some pirated software that was installed a couple of days before
I was called.

John



Re: Win32/RAMNIT.A Anyone?




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My boss paid for the tests, it just cost me some driving time. As I've
been doing the computer thing since the trash80 series was actually new
and hot stuff to some, I didn't really need to study for the exam.
While tandy's computers were proprietary in nature, they had some
things in common with cp/m and later dos machines. Besides, it beat
tracing a grounding problem on an AT mainboard keyboard port. <G>

The shop I worked at actually fixed problems, we didn't ship to
manufacturer or sell you a new mainboard if components could be
replaced cheaper and still bring the system back to it's original self.
None of us were afraid of soldering pencils or precision electronics,
everyone at the shop had a background in it.

So, as a professional with years on me, do you replace boards or
actually get down and dirty with them?

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I would tend to agree with that statement, based on the future
technicians who will eventually be replacing me. :)
 
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It looks nice on paper, tho. :) I like you didn't bother to fork out
the 2grand for the MCSE certs, I watched a friend of mine who knew next
to nothing about computers; get MCSE inside of 3 months time. So, yea,
I'm in complete agreement with you about them. Lots of reading, a very
small amount of practice in the LAN I configured for him, and walla;
MCSE certified; but doesn't know his ass from a hole in the ground.
 
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True, plenty of reasons to backup and I certainly don't disagree with
one who is strict with a decent backup policy; I just don't really see
the need to do it for a malware removal job alone.
 
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I know of no malware which would force me to toss an entire restore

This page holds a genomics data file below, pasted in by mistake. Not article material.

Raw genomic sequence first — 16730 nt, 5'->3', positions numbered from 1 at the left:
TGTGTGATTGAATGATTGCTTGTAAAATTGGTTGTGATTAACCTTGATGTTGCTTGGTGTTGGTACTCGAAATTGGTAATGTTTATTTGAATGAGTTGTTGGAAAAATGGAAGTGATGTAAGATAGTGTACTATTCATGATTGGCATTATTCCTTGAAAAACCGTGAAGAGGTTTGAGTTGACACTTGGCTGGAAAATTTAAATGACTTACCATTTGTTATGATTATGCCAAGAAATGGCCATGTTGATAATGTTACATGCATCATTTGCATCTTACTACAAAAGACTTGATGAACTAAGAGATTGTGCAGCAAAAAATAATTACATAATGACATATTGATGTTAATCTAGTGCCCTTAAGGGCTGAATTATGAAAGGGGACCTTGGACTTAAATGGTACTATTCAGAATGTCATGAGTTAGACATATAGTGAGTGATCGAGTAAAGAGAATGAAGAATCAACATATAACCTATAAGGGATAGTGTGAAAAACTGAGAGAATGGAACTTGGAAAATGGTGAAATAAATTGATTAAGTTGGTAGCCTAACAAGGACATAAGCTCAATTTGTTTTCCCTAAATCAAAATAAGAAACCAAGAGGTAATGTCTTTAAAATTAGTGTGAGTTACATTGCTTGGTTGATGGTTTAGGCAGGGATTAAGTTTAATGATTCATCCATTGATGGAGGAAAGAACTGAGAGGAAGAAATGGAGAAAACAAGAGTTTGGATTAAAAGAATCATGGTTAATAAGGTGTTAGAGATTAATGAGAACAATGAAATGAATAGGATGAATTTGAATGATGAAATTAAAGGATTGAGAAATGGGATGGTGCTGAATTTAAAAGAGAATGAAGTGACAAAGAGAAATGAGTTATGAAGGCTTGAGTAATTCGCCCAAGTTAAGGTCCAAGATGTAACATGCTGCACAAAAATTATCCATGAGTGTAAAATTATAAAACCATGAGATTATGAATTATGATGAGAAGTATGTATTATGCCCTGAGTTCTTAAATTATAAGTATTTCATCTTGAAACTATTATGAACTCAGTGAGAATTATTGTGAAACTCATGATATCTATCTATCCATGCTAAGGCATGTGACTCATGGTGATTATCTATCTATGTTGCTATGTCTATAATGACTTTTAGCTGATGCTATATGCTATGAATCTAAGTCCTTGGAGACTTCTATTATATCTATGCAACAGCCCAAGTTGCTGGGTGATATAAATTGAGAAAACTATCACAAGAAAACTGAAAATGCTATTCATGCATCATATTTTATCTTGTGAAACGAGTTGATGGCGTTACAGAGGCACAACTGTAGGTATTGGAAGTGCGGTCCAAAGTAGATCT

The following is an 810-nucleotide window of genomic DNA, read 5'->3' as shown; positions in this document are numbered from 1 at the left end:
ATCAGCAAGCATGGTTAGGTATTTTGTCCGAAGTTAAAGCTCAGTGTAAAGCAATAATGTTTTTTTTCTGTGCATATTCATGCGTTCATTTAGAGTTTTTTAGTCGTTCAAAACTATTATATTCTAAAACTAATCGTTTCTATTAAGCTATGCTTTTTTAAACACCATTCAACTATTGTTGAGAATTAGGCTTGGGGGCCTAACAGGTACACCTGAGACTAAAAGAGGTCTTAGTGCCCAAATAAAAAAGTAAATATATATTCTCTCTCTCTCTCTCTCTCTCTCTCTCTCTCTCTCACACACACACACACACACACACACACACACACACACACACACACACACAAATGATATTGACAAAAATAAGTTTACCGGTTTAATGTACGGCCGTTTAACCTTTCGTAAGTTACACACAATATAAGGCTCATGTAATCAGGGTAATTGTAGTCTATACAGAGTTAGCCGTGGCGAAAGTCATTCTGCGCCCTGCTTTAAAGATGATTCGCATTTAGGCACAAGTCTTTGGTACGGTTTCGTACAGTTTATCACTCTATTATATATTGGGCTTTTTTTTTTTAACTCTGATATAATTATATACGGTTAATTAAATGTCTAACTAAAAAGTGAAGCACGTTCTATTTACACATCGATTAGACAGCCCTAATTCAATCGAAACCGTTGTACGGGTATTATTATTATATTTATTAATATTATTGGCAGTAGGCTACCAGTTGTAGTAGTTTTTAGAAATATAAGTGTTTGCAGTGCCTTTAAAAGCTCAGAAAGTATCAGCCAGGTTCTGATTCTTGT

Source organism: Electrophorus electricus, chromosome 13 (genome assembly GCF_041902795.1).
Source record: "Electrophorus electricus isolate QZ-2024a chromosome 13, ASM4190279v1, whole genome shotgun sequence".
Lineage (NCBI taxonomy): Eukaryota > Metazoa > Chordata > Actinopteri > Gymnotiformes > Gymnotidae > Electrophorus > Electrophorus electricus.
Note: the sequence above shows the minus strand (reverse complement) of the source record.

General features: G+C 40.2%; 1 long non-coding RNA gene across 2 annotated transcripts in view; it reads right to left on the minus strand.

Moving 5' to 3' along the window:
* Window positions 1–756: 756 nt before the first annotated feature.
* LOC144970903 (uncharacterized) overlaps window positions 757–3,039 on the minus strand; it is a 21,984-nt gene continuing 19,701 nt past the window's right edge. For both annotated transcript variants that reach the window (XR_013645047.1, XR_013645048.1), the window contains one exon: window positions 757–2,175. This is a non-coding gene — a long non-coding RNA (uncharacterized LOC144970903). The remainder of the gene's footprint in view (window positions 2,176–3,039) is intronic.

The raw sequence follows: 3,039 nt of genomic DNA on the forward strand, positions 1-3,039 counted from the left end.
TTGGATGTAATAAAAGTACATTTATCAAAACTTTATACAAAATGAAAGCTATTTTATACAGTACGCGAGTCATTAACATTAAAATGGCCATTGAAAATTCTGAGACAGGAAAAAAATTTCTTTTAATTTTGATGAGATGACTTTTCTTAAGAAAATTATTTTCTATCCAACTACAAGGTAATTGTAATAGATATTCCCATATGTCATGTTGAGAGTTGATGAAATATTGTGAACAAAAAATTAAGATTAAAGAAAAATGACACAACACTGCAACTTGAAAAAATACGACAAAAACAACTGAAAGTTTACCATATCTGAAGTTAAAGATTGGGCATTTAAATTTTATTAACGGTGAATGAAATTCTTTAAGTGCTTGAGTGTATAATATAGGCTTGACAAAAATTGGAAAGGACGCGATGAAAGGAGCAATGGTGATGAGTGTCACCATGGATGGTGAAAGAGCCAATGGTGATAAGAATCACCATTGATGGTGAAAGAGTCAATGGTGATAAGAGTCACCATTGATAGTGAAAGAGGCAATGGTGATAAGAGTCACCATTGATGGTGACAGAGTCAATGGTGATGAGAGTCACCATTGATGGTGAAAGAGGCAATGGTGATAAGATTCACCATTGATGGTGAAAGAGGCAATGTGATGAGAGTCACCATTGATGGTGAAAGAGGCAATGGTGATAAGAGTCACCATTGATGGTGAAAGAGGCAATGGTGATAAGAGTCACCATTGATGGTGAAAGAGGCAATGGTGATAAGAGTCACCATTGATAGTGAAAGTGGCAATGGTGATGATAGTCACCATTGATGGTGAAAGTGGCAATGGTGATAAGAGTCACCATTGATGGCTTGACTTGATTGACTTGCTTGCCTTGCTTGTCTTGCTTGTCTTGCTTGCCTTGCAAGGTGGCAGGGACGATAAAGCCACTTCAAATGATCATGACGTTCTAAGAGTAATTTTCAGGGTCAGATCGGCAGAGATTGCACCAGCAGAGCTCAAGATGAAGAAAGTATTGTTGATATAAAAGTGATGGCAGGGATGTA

point. I can just go into the folder from another system and do what
needs to be done; without endangering said system.
 
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Be careful and take your time. Safety first and all that. :)
 
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Hmm. I'm guessing you don't know how the restore functions in windows
actually works. I'll clue you in.. If I so much as edit a
sys/dll/com/exe file in the windows folders a restore point is
automatically created so long as system restore is turned on. That
restore point will backup the file before my changes are finalized on
disk. Unless, I override system restore and do it directly.

The folder itself isn't exactly read-only by permissions alone, again,
the resident system restore dlls keep you out; but you can still scan
inside with it running if you do low level calls.

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I don't suppose you kept a sample for analysis?
--
"I like your Christ. I don't like your Christians. They are so unlike
your Christ."  - author unknown.

Re: Win32/RAMNIT.A Anyone?



On 8/2/2010 11:41 AM, Dustin wrote:
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      I got my start in electronics and have a background in
that too. I took college courses in electronics and am no
stranger to repairing circuit boards. I'm no stranger to
soldering irons. Well that's what we called them. I used to
repair TVs, radios and such years ago.

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    When I need to repair a blown component like a bad sound
card, video card or controller card, I replace it. I haven't
needed to repair an actual circuit board for at least 15 years.
The last component level repairs I did for a computer was
replacing burned out components on my old Amiga computer's
motherboard. But I gave up on all that stuff, just not worth the
hassle any more especially with these newer multilayer boards
with tiny components and surface mounted chips. It can be done
but it's usually not worth it.

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       MCSE is pretty useless in my current repair field.